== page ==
It’s a story we’re all familiar with. As London house prices continue to soar, we’re paying more than ever for a place to call home. First-time buyers in West London can expect to spend £1,000 per sq ft for a one-bed flat, according to John Horton of estate agents Horton and Garton, while a one-bed rental in Hackney averages £552 a week.
As our homes shrink to shoebox-like proportions, making space and finding storage solutions has never been more of a challenge. Luckily, help is at hand on the high street. Stores are responding with compact furniture collections and designers are inventing ever cleverer products that pop up, unfold or slip neatly into those dead spaces we often overlook. Here are some easy home hacks that prove size doesn’t always matter.
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Make every inch of your new mini-home work hard to earn its expensive keep. Under the stairs and in sloping attic eaves; in tight corners, above doors and under the bed — these are your secret storage spots. Consider Ikea’s open-plan Algot shelving, which adapts to go where other modular systems can’t. Alternatively try the Besta system (above), which can be customised to cover an entire wall with sleek and streamlined units.
Silent nights and tranquil days are the key to home happiness — both for you and your neighbours. If you have people living above or below, think twice before going for stripped floorboards.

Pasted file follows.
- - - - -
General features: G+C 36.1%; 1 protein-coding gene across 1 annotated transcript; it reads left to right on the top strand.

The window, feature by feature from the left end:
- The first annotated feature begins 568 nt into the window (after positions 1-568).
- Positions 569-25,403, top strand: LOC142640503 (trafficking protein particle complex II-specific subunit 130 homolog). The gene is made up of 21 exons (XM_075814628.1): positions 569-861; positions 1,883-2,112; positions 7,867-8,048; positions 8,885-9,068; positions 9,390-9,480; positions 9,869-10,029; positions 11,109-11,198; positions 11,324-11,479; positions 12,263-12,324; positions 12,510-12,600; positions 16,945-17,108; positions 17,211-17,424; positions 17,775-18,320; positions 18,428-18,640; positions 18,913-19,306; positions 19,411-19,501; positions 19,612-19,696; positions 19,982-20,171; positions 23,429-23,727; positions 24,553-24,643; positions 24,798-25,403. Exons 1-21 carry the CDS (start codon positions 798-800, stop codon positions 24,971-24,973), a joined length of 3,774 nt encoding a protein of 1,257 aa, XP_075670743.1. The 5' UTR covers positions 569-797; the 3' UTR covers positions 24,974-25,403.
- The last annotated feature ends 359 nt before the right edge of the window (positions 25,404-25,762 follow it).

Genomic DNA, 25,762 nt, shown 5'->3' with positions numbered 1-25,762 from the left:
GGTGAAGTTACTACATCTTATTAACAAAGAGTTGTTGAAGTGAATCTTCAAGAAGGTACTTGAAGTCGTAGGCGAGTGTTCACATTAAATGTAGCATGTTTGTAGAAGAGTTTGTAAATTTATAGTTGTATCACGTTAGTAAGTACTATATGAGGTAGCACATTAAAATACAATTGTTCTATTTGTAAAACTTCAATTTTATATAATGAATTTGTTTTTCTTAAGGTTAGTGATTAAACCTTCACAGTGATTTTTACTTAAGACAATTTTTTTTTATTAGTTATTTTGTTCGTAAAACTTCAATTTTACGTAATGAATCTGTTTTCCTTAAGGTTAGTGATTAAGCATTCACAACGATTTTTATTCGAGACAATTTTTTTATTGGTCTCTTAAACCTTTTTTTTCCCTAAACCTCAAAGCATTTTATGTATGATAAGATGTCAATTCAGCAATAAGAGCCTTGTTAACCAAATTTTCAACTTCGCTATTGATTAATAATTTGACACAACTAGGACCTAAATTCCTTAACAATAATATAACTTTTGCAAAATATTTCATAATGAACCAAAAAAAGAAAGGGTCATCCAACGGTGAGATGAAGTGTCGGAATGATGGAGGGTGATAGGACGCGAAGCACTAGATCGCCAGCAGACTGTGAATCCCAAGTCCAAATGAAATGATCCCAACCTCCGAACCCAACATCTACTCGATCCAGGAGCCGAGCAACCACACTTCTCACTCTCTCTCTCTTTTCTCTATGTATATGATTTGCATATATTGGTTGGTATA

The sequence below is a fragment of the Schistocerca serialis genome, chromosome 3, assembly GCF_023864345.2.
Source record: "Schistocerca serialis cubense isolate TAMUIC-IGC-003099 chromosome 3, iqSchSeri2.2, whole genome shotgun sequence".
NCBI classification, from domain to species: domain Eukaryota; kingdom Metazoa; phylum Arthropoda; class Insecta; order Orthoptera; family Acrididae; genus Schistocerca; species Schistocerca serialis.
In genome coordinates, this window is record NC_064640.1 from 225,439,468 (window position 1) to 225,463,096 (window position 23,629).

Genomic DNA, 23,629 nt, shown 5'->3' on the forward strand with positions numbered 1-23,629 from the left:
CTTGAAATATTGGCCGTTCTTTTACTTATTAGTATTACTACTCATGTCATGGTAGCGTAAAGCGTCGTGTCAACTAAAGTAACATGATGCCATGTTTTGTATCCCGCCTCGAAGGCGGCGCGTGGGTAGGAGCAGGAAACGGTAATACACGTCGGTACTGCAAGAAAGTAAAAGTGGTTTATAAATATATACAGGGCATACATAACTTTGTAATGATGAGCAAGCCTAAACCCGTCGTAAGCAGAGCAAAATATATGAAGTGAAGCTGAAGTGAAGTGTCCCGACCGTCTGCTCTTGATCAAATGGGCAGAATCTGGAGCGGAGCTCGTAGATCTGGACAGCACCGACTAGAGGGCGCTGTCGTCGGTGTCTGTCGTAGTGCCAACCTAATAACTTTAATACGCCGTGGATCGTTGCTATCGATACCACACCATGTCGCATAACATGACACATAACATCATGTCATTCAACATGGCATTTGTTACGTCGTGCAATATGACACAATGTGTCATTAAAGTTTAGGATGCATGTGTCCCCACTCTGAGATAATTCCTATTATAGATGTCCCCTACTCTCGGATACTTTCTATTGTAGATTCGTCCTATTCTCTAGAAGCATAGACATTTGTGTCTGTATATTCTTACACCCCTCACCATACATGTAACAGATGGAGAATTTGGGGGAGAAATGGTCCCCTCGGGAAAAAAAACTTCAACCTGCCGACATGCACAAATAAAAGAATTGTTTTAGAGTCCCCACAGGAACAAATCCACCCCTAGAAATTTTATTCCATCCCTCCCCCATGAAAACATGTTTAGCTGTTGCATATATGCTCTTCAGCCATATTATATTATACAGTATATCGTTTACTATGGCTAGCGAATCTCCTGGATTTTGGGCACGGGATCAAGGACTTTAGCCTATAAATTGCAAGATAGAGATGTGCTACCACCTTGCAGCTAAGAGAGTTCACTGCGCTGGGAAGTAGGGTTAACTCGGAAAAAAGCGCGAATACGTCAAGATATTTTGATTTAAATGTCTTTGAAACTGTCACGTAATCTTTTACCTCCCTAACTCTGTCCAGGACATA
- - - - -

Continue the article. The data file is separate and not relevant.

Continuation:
In the frame
Swishy, full-length curtains are space-wasters, while radiator skimmers look skimpy. Use roller blinds for bedrooms or Venetian blinds to let in light. Venetians come in multiple colours and widths (note: the wider the slat, the less light comes in). In the bathroom, decorative window film looks like etched glass and is simple to put up, making windows translucent.
‘Direct light towards ceilings and walls to reflect it,’ advises lighting designer Sally Storey, who recommends a mix of ambient, accent and task (desk lamps, etc) lighting to avoid grids of down-lights. Invest in dimmer switches to vary the mood, and avoid pendants if ceilings are low. A single statement light makes a great focal point.
Space & Shape creates masterful multitasking furniture, including the Pill (above), a circular wooden wall cabinet that turns into a desk at the flip of a hinge.
Londoners are much too busy for baths, so forget a floor-and-water-hogging tub and create a walk-in wet room in half the space instead. Opt for a mini wall-hung basin, with a mono mixer rather than taps, while a mirrored backsplash will double the size of a room. Victoria Plumbing and The Bathroom Store are good starting points for inspiration.
Keep colour palettes light without going snow blind. Joa Studholme, Farrow & Ball’s international colour consultant, advises: ‘Use one colour on walls, woodwork and ceiling so you won’t read the boundaries of the room. Colours that are too light can leave a room feeling under-decorated; darker tones will close a space in, while mid-tones like pinky-greys add depth.’ If you’re dead set on the Antarctic look, Dulux’s Light & Space paint range reflects twice as much light as ordinary emulsion. Alternatively, Surface View’s collection of stick-on wallpaper panels include clever effects, from cracked concrete to a wall of flowers.
Original story by Katie Law for Evening Standard